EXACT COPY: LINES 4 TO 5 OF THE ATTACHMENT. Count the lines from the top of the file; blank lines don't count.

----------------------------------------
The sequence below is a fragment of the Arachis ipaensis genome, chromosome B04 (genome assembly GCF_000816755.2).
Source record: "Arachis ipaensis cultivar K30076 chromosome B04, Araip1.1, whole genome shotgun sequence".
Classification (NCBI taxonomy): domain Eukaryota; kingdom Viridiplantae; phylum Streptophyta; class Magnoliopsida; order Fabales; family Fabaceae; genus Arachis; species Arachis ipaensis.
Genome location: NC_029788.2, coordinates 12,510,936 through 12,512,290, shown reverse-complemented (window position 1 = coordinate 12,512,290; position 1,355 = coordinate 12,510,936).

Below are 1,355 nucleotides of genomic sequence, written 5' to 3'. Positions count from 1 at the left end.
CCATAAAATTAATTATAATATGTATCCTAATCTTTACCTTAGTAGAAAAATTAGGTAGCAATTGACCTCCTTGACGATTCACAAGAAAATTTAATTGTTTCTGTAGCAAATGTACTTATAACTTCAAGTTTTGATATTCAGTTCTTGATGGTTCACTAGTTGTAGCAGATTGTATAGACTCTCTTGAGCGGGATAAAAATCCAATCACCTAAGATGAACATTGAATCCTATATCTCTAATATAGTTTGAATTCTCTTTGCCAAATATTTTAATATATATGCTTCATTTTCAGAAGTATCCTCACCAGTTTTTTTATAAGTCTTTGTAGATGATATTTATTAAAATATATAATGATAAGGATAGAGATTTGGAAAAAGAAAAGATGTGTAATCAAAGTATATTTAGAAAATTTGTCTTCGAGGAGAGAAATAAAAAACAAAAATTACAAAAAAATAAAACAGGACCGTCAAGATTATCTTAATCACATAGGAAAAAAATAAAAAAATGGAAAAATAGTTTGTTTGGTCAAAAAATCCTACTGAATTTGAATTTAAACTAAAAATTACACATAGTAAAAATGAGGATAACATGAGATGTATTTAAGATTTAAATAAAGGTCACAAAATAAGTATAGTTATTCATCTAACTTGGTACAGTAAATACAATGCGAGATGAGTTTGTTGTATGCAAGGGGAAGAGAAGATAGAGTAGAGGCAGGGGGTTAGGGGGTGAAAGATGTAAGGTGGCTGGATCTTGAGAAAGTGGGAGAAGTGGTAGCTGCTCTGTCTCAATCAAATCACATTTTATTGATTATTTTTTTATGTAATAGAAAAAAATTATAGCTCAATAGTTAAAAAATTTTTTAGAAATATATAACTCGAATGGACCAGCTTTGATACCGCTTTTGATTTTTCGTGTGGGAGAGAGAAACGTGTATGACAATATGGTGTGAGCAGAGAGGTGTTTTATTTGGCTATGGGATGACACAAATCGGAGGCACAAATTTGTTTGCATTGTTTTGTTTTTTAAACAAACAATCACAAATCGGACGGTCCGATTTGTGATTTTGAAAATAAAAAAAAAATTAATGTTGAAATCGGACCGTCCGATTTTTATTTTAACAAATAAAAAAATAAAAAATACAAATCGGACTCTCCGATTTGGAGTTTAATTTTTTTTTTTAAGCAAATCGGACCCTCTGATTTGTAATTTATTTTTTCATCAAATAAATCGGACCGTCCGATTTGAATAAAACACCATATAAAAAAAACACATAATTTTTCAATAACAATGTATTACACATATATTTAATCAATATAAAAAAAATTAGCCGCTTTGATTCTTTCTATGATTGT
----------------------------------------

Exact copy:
Genome location: NC_029788.2, coordinates 12,510,936 through 12,512,290, shown reverse-complemented (window position 1 = coordinate 12,512,290; position 1,355 = coordinate 12,510,936).

Below are 1,355 nucleotides of genomic sequence, written 5' to 3'. Positions count from 1 at the left end.